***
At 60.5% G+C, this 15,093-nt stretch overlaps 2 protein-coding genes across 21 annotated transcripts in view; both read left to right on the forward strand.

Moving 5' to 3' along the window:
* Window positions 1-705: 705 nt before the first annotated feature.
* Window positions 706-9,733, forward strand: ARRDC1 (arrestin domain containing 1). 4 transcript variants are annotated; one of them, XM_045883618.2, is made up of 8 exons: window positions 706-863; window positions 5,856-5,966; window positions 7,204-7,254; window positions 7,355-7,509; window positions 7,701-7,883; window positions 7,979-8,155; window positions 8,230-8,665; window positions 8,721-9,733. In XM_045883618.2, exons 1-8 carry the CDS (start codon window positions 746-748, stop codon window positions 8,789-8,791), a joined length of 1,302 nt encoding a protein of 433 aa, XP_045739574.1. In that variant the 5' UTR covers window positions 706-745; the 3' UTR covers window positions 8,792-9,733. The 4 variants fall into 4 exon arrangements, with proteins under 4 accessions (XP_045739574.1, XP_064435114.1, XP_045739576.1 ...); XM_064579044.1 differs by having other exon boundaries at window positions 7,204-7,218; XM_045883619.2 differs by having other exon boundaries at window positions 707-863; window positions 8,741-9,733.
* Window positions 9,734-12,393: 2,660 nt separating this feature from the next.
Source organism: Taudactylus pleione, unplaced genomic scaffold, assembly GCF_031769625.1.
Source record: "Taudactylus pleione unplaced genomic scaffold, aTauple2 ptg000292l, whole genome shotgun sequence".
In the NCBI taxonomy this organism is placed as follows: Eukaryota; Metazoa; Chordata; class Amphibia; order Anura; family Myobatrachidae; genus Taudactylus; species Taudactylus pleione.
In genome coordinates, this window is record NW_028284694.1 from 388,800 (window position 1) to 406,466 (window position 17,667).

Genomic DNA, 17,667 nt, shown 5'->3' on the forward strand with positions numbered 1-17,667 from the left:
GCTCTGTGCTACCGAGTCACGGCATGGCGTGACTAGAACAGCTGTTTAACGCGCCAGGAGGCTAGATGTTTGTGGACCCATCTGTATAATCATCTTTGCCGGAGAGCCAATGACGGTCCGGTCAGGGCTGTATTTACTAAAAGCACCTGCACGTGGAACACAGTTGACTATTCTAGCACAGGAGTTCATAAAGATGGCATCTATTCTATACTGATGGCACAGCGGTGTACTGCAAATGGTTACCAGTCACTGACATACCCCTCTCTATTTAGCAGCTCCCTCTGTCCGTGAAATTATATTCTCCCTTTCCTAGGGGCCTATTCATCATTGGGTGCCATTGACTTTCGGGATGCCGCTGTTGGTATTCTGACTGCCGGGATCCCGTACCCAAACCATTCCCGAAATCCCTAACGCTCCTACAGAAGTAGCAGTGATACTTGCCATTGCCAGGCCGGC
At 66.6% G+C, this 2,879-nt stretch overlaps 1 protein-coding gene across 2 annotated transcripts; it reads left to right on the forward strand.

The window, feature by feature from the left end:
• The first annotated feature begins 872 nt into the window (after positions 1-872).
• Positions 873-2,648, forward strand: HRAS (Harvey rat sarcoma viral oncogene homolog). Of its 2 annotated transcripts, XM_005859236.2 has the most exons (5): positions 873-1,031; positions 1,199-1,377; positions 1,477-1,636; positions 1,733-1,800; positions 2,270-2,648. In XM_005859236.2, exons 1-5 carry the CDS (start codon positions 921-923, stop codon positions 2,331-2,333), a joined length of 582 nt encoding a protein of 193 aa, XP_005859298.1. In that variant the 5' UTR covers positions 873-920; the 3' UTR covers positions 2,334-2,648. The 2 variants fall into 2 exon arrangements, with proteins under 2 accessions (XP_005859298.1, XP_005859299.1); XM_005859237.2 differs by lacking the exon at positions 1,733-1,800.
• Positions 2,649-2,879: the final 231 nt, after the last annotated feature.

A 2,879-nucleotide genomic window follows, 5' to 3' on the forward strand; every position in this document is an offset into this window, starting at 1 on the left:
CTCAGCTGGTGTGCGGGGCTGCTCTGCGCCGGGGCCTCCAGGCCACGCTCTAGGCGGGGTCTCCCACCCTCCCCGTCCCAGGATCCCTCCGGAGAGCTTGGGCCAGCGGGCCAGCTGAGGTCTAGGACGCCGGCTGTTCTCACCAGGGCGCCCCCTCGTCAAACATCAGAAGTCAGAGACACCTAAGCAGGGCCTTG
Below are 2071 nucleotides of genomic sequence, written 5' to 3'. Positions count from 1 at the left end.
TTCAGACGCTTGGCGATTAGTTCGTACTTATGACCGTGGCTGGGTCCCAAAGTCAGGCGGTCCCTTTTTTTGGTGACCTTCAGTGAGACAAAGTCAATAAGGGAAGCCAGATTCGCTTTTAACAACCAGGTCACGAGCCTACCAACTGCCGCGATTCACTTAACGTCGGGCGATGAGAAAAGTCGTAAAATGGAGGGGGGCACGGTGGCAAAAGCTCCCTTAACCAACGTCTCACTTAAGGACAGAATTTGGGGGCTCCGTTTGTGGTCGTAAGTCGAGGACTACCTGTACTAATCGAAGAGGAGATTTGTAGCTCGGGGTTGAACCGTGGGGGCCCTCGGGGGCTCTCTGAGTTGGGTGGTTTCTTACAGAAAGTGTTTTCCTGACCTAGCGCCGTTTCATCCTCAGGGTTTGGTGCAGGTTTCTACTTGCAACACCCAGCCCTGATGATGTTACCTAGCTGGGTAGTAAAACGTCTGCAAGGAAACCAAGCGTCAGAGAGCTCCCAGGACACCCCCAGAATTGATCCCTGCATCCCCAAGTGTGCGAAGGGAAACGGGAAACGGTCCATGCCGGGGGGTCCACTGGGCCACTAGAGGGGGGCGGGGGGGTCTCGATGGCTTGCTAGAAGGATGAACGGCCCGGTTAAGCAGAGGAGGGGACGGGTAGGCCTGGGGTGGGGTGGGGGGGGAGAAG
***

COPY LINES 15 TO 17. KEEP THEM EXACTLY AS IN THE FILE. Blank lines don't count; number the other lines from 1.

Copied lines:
• Positions 873-2,648, forward strand: HRAS (Harvey rat sarcoma viral oncogene homolog). Of its 2 annotated transcripts, XM_005859236.2 has the most exons (5): positions 873-1,031; positions 1,199-1,377; positions 1,477-1,636; positions 1,733-1,800; positions 2,270-2,648. In XM_005859236.2, exons 1-5 carry the CDS (start codon positions 921-923, stop codon positions 2,331-2,333), a joined length of 582 nt encoding a protein of 193 aa, XP_005859298.1. In that variant the 5' UTR covers positions 873-920; the 3' UTR covers positions 2,334-2,648. The 2 variants fall into 2 exon arrangements, with proteins under 2 accessions (XP_005859298.1, XP_005859299.1); XM_005859237.2 differs by lacking the exon at positions 1,733-1,800.
• Positions 2,649-2,879: the final 231 nt, after the last annotated feature.

A 2,879-nucleotide genomic window follows, 5' to 3' on the forward strand; every position in this document is an offset into this window, starting at 1 on the left: